Amazon v LoveFilm
A couple of years or so back, when Amazon announced its DVD rentals operation was to be "taken over" by LoveFilm, I was one of a number of people -- or so it turned out -- who complained to the Monopolies Commission about LoveFilm's domination of the marketplace should the deal go through.
At that time, I was an Amazon customer. Also at that time, the Internet was stuffed full with complaints about LoveFilm -- and not surprisingly, either: LoveFilm didn't police its affiliates operation, and it seemed that whatever forum you visited, some moronic LoveFilm affiliate was spamming it.
LoveFilm's "incentives" were also unbelievably bad in the way promises made were never promises fulfilled: the company was amongst the most complained about in the UK in any sector, never mind DVD rentals, for its business practices, and especially the way hundreds of people were trapped into auto renewing of trial memberships which, though cancelled in time, were said by LoveFilm either to have never been cancelled at all, or notice of cancellation was, er, "received too late" to be acted upon.
As to promotions, the Great LoveFilm Boots Voucher Campaign remains one of the worst examples of mismanagement -- or worse -- of recent years, with Boots itself dragged into the mess as hundreds of angry LoveFilm sign-ups demanded to know where their vouchers had gone.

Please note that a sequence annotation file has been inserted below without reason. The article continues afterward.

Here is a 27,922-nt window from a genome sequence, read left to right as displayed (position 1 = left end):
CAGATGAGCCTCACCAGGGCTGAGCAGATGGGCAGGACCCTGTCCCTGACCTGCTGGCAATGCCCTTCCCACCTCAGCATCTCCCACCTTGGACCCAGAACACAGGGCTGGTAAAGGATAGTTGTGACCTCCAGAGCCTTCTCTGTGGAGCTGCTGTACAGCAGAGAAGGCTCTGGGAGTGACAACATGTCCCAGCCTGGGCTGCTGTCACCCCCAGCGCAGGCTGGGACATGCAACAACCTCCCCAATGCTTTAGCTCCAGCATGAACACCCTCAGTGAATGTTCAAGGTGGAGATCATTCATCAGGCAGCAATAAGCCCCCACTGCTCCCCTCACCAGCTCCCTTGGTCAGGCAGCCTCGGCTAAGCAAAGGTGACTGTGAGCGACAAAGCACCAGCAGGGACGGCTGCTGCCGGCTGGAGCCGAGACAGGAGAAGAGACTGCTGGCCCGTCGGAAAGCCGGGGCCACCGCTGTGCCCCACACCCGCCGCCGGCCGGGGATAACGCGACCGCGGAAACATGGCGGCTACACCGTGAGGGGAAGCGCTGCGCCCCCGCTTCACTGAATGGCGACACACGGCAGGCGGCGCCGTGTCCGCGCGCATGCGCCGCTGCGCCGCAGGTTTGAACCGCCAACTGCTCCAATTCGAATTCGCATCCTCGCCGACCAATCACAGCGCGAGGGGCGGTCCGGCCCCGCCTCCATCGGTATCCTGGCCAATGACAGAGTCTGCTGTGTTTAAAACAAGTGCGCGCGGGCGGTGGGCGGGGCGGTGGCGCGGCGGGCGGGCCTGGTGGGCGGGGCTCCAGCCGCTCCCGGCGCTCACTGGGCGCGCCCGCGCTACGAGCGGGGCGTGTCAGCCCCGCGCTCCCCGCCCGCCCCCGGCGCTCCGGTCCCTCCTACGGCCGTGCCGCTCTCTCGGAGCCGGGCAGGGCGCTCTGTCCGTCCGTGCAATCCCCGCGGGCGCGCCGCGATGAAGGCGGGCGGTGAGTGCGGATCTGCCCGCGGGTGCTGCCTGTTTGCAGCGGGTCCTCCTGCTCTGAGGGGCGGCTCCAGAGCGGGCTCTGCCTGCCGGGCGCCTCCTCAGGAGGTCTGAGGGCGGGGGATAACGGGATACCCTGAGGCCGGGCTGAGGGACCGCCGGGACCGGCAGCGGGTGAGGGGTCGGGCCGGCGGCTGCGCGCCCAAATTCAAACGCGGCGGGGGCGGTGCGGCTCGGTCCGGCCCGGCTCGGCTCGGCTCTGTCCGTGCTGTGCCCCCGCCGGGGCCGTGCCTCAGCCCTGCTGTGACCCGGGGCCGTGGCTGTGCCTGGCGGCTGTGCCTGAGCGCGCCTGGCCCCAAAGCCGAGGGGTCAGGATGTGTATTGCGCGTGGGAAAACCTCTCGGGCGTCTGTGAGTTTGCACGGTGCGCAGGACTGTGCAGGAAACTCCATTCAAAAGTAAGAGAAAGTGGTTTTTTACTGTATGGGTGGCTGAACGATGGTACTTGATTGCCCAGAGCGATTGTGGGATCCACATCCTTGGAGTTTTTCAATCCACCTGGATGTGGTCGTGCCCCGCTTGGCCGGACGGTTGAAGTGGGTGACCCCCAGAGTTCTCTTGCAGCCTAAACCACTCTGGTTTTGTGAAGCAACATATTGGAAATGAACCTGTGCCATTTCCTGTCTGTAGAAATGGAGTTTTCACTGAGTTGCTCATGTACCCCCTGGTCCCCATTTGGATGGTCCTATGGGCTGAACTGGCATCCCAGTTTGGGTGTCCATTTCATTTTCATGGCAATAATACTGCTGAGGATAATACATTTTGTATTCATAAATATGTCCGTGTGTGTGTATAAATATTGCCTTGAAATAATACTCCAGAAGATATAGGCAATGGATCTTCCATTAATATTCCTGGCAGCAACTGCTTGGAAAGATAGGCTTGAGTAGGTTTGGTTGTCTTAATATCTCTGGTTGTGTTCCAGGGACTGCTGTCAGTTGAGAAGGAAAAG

We had been subscribers to Amazon's DVD rentals service for quite a while before the LoveFilm take-over, so we were ready to quit as soon as the deal went through.
Oddly though, Amazon stopped talking about a "LoveFilm take-over" and began referring to it as a "transfer". Then it stopped talking about that and instead assured all existing Amazon DVD rentals customers that they were *still* Amazon customers. Weirdly, the LoveFilm website log in always led to a page saying "welcome, Amazon customer".
So. Nothing changed. Our Amazon payment plan -- £6.99p a month for 4 DVDs, of which 2 DVDs can be at home at any one time -- is exactly the same as it was five years ago.
The service is still the same, too: we live over 250 miles from the Amazon / LoveFilm despatch centre but without fail (and this included the chaotic period of the December snow) we can post back a DVD on a Wednesday, receive an email confirmation of receipt / notification of despatch of the next DVD on a Thursday, and have that DVD on our doormat on Friday.
We have never, ever, had anything other than the best service (at less than £7 a month including P&P for 4 DVDs, it's hard to see how that value for money could ever be beaten.)
This latest development -- "Amazon buys LoveFilm" -- is the latest twist in what to us has been a very odd story, seeing as how "LoveFilm buys Amazon" DVD service was what caused all the concern not so long ago. But if all it means is service as usual, that's fine with us.